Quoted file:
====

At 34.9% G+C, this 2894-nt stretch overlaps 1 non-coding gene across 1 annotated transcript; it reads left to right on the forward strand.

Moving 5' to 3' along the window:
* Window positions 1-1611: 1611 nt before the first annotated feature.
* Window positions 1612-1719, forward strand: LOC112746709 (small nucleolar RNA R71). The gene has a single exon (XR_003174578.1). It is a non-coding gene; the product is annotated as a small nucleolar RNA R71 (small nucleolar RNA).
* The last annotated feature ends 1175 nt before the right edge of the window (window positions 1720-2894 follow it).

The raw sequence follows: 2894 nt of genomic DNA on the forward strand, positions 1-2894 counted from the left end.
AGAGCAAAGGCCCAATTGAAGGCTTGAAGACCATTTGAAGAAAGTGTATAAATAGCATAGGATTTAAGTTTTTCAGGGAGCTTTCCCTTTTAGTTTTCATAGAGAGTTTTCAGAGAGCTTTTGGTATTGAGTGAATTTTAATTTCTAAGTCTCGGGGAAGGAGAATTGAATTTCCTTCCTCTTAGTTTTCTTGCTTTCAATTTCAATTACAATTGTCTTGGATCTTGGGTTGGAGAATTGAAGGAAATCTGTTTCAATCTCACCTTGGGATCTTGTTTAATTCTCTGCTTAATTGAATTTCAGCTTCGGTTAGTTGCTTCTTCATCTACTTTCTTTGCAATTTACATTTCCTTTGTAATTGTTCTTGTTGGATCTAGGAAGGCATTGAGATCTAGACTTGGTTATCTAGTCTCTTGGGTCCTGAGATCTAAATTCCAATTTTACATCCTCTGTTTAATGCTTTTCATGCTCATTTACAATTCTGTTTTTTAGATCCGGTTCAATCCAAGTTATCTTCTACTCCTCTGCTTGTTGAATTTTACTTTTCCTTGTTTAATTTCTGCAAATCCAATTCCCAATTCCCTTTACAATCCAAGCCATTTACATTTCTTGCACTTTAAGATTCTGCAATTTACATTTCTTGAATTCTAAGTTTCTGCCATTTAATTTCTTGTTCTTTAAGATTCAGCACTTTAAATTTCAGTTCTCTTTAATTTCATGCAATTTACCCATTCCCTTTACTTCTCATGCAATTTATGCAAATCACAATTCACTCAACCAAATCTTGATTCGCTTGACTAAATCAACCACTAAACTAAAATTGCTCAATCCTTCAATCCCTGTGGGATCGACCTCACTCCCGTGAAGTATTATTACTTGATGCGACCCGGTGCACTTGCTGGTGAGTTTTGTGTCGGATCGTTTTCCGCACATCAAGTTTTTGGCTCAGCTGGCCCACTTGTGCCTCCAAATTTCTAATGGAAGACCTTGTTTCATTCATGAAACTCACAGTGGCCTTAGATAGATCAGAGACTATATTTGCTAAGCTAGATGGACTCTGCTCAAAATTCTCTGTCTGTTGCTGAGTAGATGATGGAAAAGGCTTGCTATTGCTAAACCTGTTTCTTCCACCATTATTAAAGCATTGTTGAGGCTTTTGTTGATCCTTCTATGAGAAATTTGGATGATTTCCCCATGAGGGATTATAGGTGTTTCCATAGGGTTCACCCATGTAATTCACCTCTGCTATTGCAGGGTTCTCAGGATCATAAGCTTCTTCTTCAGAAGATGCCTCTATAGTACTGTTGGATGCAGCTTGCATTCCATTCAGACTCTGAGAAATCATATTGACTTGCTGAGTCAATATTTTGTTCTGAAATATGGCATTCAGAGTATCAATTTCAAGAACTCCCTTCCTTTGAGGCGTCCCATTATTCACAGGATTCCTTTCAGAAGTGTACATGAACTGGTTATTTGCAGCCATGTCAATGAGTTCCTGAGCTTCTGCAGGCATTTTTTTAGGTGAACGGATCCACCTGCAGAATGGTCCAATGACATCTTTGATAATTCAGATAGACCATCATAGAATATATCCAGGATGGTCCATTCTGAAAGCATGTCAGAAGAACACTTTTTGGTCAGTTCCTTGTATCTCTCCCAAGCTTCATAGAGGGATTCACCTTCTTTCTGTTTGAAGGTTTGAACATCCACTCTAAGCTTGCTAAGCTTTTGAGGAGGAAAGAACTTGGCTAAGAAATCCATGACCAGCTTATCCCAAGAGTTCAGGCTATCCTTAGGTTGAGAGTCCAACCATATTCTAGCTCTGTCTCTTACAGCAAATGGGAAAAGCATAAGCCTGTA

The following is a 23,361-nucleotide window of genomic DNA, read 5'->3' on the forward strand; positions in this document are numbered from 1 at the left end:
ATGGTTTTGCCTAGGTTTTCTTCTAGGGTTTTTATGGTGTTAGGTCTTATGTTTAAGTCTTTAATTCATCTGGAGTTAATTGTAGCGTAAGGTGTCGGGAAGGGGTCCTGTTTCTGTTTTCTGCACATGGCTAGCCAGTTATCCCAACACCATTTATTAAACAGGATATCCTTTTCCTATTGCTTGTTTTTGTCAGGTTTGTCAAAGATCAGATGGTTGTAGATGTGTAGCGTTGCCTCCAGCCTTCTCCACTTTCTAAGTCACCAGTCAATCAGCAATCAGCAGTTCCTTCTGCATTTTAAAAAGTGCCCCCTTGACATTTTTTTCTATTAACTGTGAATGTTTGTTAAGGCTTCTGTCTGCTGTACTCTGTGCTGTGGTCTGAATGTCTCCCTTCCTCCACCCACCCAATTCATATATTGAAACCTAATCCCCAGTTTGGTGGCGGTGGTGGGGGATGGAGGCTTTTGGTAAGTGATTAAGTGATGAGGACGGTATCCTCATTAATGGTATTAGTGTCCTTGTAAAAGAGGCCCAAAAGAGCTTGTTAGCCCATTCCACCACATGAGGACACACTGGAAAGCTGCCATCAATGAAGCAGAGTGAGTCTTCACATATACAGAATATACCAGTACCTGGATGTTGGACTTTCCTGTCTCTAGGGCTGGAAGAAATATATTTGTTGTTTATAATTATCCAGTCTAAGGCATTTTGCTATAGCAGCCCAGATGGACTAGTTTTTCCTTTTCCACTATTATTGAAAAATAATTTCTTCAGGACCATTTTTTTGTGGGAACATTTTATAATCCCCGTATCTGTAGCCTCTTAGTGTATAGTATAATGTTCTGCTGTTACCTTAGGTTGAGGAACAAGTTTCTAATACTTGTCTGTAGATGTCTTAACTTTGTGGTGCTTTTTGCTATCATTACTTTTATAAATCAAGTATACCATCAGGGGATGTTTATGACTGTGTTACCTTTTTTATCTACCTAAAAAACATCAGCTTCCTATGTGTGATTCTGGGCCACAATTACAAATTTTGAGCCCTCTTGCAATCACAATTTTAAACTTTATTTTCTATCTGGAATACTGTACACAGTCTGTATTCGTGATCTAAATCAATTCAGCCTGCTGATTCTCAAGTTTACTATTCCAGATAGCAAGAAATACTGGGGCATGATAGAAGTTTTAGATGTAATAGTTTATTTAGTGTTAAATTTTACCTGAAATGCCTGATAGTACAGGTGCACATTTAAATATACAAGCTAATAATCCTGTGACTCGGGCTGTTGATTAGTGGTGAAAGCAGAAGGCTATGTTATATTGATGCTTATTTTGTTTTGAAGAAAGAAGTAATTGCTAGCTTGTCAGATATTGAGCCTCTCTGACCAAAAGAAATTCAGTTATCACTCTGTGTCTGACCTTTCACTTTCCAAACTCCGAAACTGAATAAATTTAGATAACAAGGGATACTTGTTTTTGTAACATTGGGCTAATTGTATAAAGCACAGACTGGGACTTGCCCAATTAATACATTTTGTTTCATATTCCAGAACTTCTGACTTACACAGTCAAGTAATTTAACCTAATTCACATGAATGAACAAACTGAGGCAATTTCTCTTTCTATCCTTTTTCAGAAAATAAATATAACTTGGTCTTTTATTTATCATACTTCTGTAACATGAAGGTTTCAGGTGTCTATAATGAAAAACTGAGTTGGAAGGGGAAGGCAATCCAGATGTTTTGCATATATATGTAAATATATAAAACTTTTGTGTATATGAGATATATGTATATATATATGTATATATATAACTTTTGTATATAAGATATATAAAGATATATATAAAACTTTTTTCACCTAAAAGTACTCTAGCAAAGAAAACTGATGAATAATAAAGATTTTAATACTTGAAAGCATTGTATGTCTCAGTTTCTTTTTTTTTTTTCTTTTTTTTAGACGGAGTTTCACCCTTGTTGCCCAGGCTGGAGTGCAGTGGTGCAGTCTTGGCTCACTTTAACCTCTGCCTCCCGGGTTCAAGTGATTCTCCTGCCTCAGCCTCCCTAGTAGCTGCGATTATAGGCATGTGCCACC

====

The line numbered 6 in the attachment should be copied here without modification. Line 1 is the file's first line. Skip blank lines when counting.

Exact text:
The raw sequence follows: 2894 nt of genomic DNA on the forward strand, positions 1-2894 counted from the left end.